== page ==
Sadly enough, and in testament to this age of news, I first heard of WikiLeaks through some people talking while I was walking somewhere. Furthermore, the first “news story” I stumbled upon the subject was on “The Daily Show” via Jon Stewart. It was bizarre to think of A) just how fast news spreads these days as evidence of Twitter timelines regarding Bin Laden’s death and B) how oddly permanent the news is once it hits the web. There’s no retraction you can run and no way to squash just one outlet.
As Myers pointed out, this changed the power structure of the source and the media. It is “extra legal.” The internet isn’t a nation or a single person. It was designed to protect information from being destroyed from a single point of generation. But, it is ultimately pointed out that Wikileaks still needed these major names to give them credit or legitimize them in the eye of the public. Still, to think that a person could hold that much sway over government and journalism is pretty incredible.
While I was first shocked that anyone could hack into and disseminate such close guarded info, rehashing the Pentagon papers put this “craziness” back into perspective. This wasn’t a new occurrence. Secret documents simple don’t stay completely secret, especially when it deals with human rights.
It is sad that such a “radical,” as organization or affiliate has the ultimate discretion of the news. Luckily reputable papers cared enough to track down the info and analyze it as well—while being very open. However, it is good that this happened. Whether it’s ethical on how they obtain the information is to be determined, but the truth is the truth. And even false reports generate thinking and debate, which is ultimately what news hopes to inspire.
As I read this narrative piece of journalism, something was reminiscent of “Shattered Glass.” I couldn’t stop thinking of Hayden Christensen, or a melodramatic version of Stephen Glass, retelling his version of the Republican convention. I love narrative or interpretive journalism, so long as everything matches up factually. Of course, that’s going to be hard in this case because it seemed like nothing was really out of line. It was pretty believable, the language and behind the scenes views he expressed. But, most sources were “an adviser.” A lot of info came from a “he said, she said” place except those of McChrystal. I guess people truly let their guard down when you become so involved with a piece and follow that area of news for a while—like a beat, there is a reputation there, a sense of vulnerability is exposed. I remember when this surfaced—again through Jon Stewart actually. But I actually didn’t remember all the facts. I was a little relieved, having started to look up reactions to the article, to find that I was indeed aware that this happened. I wasn’t that lacking in keeping up with media coverage.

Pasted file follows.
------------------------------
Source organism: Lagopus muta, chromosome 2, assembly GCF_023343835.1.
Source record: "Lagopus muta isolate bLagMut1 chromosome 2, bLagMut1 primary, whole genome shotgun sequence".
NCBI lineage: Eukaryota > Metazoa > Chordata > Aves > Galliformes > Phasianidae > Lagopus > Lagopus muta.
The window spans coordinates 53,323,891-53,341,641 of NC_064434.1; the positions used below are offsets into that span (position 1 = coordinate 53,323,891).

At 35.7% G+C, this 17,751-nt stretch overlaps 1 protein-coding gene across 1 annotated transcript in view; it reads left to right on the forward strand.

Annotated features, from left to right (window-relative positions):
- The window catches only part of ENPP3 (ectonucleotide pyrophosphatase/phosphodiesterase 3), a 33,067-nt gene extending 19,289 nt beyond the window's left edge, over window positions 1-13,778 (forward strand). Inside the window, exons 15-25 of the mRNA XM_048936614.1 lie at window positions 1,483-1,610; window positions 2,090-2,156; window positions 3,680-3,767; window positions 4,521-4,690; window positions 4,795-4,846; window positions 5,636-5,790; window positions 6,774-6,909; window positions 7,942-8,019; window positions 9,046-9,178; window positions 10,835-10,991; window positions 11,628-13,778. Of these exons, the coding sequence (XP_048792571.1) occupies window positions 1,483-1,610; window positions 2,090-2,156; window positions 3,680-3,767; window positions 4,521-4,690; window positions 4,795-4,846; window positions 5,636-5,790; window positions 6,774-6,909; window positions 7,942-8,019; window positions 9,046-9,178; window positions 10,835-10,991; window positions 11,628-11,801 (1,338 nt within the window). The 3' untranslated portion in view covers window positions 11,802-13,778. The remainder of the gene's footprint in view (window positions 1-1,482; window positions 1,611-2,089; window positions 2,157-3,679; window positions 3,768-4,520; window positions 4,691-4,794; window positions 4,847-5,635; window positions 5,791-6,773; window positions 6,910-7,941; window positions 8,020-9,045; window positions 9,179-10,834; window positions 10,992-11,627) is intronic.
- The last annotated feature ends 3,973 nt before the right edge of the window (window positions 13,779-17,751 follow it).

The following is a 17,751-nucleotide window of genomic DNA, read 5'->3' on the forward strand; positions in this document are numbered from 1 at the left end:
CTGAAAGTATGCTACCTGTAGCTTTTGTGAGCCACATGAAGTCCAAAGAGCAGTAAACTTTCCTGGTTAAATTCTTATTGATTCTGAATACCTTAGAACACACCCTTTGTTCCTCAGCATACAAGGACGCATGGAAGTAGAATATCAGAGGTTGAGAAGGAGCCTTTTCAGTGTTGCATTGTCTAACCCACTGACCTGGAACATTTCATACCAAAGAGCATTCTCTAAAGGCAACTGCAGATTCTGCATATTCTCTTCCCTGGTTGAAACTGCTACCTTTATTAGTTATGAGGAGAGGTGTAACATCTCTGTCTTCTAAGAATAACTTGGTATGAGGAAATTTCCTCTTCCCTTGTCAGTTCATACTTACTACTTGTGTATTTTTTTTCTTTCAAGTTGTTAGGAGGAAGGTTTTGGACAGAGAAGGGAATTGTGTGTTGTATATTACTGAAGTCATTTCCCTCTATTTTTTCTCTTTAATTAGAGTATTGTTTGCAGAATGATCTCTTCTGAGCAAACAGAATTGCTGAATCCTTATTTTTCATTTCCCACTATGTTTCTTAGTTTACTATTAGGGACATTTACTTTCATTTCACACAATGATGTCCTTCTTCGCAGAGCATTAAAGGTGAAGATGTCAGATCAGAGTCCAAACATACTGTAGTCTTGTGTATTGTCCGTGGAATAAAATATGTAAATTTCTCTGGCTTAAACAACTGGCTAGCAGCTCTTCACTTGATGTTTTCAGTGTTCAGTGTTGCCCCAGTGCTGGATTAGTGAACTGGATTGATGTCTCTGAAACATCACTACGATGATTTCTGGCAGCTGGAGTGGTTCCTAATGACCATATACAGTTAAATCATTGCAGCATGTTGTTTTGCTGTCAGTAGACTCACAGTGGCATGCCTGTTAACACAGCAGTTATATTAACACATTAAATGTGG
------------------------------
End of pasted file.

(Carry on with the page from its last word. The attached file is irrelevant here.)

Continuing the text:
The surrounding language behind the observation was in true, RS style raw and edgy spiced with a tad of snarky opinion. In comparison to the discussion of WikiLeaks where much was discussed about fact-checking and how these major media outlets were able to cross-check most of the documents, I began to wonder how the RS did it for this piece.
Within the piece itself and its content, I was able to connect some recent news stories I have been reading to McChrystal’s policies. Most notably the recent discoveries on how soldiers "evaluate" detainees for release or "assess their risk" at Guantanamo Bay.
Then I started re-evaluating how media outlets get this info. I think it was very smart how the Times handled the WikiLeaks: with transparency and very open communications. I found an article in Newsweek that told of how Hastings got access to the inner circle around McChrystal. Hastings answers: "Part of it was the circumstances. They were in a different environment. They were in Paris. But you would really have to ask them why they gave me the access that they did"(Newsweek). Apparently, he just emailed McChrystal's "people" and they flew him out to Paris. He claims it's just "journalistic twists." But, I still couldn't get to the bottom of the fact-checking. I guess Hastings simply had a reputable career at Newsweek prior. However, you really start to think about the credibility tof journalism versus the credibility of secret sources. Of course documents can be verified, but they could potentially be counterfeit. Then again, those that reveal bad news and shady details of unreleased mistakes are obviously not going to get comments from those involved. I almost think that counts as some sort of verification that the official sources can’t make any comment on the matter. More verification came when the government appealed to other news organizations to try and persuade WikiLeaks to stop or at least start showing a little restraint.
The RS stuck by this story as investigations couldn’t prove otherwise. As previously stated, all the General said was that the profile “fell short.” I think in some psychological evaluation, there’s a little guilt in there somewhere and despite the blatant use of criticism from the writer himself, I want to defend the reporting. While it is also laced with opinions of others, and some locations, as it is after-the-fact, there’s no real concern of military secrecy here. No documents to really be nervous of and no specific strategy or at least none that I feel would harm intelligence operations—maybe morale of the troops though.